that's my two cents worth, no harm intended. just felt like sharing my thoughts.

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and just so that you know, i am still waiting for photos. you may as well post a few, one which shows the rip in the fin too.

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Congrats on the new fish! :D I would love to see pics!

I don't think anyone is going to lose respect for you for not Qting, it is a choice that others here have made as well. Obviously, it is better to QT, as the risks to the tank are greatly reduced, but you won't be shunned for not doing so ;)

Stakos covered the issue of salting the tank on a regular basis but I just wanted to add that you can think about it in comparison to what is happening with people and the overuse of antibiotics. Salt, just like antibiotics is medication, so if we use it all the time the pathogens that are typically treated with it can become resistant (just like the antibiotic resistant bugs that have developed in people). Then, we have to resort to harsher medications that can do far more damage to the fish. So, I would urge you to reconsider salting your tank on a regular basis :)

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Thank you both for the advice. I have always salted with the impression/understanding that the presence of salt will lower stress levels of the fish and that many pathogens can't survive in the presence of salt. Kind of a flu-shot for fish?? Your explanation for resistance makes perfect sense. I am scheduled for a 30% water change tongiht and will not add salt to the new water.

Stakos, you say that salt will increase toxins in the water? I have been having a terrible time controlling the nitrate in this bigger tank ever since I set it up almost a year ago. I have placed the blame on the gravel in the bottom of the tank (which I will be removing soon) but do you think the salt could be a factor??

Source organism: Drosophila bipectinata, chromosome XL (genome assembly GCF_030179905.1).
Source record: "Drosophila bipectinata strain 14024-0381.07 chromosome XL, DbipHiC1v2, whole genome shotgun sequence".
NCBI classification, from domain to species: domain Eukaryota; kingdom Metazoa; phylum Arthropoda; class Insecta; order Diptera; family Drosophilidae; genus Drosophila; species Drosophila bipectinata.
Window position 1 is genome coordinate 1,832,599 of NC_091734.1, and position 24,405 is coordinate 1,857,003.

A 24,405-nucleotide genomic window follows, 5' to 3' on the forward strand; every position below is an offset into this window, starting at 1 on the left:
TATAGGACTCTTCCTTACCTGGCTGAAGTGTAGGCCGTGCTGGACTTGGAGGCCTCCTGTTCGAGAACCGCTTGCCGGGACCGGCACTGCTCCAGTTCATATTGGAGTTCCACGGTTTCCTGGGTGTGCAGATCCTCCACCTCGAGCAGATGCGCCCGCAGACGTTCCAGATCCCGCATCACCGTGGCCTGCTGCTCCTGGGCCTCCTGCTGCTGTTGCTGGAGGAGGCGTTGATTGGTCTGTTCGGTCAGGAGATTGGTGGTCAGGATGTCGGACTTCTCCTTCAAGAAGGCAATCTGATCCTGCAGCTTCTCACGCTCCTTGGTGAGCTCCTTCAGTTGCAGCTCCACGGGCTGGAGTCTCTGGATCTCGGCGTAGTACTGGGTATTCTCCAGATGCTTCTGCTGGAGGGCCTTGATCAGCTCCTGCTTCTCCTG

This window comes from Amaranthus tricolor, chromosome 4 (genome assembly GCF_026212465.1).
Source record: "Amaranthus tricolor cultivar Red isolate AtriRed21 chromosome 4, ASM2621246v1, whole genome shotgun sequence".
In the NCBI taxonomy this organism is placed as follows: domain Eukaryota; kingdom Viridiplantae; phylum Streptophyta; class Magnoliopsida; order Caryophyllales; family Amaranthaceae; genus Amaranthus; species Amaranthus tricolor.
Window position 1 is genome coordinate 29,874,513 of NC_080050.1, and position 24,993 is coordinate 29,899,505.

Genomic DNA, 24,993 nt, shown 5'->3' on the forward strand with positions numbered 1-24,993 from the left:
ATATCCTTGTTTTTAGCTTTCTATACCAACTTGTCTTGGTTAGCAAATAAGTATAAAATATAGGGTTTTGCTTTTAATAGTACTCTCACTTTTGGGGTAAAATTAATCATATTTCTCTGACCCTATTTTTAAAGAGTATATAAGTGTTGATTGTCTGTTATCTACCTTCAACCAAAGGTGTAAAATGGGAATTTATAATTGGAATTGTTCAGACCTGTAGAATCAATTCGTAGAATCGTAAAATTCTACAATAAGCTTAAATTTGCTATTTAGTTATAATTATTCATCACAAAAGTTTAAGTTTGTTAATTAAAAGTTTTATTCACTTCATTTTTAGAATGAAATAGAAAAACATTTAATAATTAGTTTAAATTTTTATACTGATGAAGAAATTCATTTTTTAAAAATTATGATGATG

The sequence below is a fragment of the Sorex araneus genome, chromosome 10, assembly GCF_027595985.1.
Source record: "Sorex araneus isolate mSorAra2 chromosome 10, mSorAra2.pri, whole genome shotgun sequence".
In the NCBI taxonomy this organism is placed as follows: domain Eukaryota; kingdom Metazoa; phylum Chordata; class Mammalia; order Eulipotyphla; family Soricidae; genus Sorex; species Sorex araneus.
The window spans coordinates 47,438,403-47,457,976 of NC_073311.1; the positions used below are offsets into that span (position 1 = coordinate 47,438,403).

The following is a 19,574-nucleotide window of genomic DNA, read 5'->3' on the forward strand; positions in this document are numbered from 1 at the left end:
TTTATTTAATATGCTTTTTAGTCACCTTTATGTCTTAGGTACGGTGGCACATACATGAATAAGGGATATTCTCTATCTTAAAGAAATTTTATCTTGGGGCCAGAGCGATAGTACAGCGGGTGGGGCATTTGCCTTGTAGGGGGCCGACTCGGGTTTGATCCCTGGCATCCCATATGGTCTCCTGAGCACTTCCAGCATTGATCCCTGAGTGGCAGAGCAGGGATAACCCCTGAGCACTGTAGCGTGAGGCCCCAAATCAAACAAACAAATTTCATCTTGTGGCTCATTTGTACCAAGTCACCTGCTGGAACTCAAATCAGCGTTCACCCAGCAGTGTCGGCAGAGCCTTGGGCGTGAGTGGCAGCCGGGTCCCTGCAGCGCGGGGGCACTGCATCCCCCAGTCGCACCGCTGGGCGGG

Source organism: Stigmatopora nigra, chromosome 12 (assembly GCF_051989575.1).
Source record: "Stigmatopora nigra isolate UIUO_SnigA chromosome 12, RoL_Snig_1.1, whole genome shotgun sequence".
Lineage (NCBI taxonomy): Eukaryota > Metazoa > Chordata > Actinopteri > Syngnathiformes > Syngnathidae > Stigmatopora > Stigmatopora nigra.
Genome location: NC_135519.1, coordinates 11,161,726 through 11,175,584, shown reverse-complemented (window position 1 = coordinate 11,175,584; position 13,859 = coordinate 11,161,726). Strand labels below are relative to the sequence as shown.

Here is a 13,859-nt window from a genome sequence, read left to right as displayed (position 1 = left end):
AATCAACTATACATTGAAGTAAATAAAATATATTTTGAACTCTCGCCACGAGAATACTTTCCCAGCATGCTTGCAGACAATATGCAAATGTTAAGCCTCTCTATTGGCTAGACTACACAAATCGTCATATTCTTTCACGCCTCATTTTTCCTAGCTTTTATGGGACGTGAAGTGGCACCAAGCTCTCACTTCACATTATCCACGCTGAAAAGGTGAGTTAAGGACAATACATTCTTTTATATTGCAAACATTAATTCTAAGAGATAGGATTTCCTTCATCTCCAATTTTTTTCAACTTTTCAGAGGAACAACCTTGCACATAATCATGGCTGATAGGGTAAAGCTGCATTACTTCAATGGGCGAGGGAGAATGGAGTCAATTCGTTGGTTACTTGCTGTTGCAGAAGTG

As for pictures, they will have to wait until at least tonight when I am home from work. Sorry!

Thank you again for the help!

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nitrates will have to do with the amount of food you feed them, the size tank you have and how many fish you have in it. when a filter is cycled, it will turn highly toxic ammonia into less toxic nitrates. nitrates are safter than ammonia but still should be maintained at under 20ppm, some fish are even sensitive to nitrates at that level.

if your filter is not cycled, then ammonia will just keep climbing.

the only way you can really reduce nitrates is to do back to back water changes. they need to be around 60-70% each, back to back. you have to remember to match the temperature of the tap water to the tank water as well as the PH.

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The filter is cycled. My pH is 7.6 give or take a couple of stops, ammonia and nitrites have always been 0, but the nitrate soars upwards of 180 at times. Weekly (rather than bi-weekly) water changes have brought it down to 40 or so. I just need to do another major wc. Has anyone tried a planted HOB filter? I have run across the below article and many like it. Do you see any downsides to this with our goldies??

http://www.aquariacentral.com/forums/showthread.php?208931-HOB-Nitrate-Filter

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Have you checked your tap for nitrates?

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Would you mind filling out the questions below? With a tap nitrate under 10 you should not be getting readings of 180. More info about your setup overall might help get to the root of this issue :D


    Test Results for the Following:
  • * Ammonia Level
  • * Nitrite Level
  • * Nitrate level
  • * Ph Level, Tank (If possible, KH, GH and chloramines)
  • * Ph Level, Tap (If possible, KH, GH and chloramines)
    Other Required Info:
  • * Brand of test-kit used and whether strips or drops?
  • * Water temperature?
  • * Tank size (how many gals.) and how long has it been running?
  • * What is the name and "size of the filter"(s)?
  • * How often do you change the water and how much?

  • * How many days ago was the last water change and how much did you change?
  • * How many fish in the tank and their size?
  • * What kind of water additives or conditioners?
  • * What do you feed your fish and how often?
  • * Any new fish added to the tank?
  • * Any medications added to the tank?
  • * List entire medication/treatment history for fish and tank. Please include salt, Prazi, PP, etc and the approximate time and duration of treatment.